The Bloomberg Crypto Outlook said, “Bitcoin is mirroring the 2016 return to its previous peak. That was the last time supply was halved, and the third year after a significant peak.”

It also suggests, “Bitcoin will approach the record high of about $20,000 this year, in our view, if it follows 2016’s trend.”

Most predictions about the value of Bitcoin depend on tracking its behaviour in the past. For example the Bloomberg report also notes, “After 2014’s 60% decline, by the end of 2016 the crypto about matched the 2013 peak.”

Naturally, any prediction about the leading cryptocurrency elicits a response from many other analysts. Bovaird remarked, “After this forecast was made, several analysts weighed in, with many stating that while bitcoin may very well reach $20,000 before 2020 is through, it will be for different reasons than the ones outlined in the Bloomberg analysis.”

There are those who emphasise the effect of the halving, which sharply reduced the rate at which new supply enters the market, while others pointed to “expectations of future demand as potentially pushing the digital currency’s price higher.”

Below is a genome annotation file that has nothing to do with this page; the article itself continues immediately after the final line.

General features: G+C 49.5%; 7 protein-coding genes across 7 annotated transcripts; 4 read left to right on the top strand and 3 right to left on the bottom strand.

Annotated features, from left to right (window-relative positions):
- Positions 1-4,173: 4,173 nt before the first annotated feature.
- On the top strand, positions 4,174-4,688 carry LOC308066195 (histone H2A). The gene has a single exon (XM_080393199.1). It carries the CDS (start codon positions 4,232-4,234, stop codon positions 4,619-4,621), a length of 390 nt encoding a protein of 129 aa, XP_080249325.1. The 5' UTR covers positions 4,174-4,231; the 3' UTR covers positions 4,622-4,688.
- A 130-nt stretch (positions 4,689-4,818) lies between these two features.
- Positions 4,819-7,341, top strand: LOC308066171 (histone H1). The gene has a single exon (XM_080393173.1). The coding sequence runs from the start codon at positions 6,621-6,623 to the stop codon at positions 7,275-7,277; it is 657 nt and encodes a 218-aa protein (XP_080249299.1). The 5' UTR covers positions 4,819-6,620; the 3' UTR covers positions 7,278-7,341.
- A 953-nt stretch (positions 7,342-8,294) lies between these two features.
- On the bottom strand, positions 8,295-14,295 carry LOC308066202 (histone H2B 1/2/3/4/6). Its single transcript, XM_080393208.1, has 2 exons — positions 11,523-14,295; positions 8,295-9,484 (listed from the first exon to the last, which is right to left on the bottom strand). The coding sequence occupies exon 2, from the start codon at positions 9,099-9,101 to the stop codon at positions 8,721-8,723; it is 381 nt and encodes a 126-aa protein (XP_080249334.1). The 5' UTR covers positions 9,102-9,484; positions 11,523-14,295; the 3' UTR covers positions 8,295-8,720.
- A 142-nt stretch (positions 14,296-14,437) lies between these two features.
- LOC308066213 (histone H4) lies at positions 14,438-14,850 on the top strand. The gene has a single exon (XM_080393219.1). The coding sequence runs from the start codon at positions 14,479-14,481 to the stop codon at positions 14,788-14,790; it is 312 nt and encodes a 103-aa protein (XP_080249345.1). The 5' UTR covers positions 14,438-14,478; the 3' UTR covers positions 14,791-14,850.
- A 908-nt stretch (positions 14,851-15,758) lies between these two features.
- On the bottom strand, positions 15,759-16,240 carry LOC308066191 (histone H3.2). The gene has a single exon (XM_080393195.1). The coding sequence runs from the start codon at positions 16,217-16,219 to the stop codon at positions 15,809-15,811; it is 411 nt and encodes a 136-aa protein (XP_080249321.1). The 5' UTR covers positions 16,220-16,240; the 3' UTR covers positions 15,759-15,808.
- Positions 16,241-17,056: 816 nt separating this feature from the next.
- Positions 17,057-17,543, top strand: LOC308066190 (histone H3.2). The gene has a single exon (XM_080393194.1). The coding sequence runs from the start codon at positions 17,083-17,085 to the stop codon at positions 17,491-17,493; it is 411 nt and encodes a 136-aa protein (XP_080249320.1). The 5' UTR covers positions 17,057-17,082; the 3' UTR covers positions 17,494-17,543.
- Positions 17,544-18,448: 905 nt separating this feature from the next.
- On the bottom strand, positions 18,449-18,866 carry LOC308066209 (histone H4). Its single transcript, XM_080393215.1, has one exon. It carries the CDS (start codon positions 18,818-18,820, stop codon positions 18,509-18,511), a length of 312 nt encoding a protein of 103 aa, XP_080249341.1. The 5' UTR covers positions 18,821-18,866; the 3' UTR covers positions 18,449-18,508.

There are a few who are firmly behind the Bloomberg prediction, such as Alex Mashinsky, CEO of Celsius Network. He told Bovaird, ““I’ve been talking about this 20k number since January,” saying that there are two key structural factors that should drive the price upwards.

Mashinsky is of the opinion that the halving in May is placing “tremendous deflationary pressure on bitcoin, and at the same time, we see a dramatic increase in the number of new people signing up and buying bitcoin.”

Furthermore, he added, “Increased demand, decreased supply beats out all the noise in the system and that will help us see these new highs in 2020.”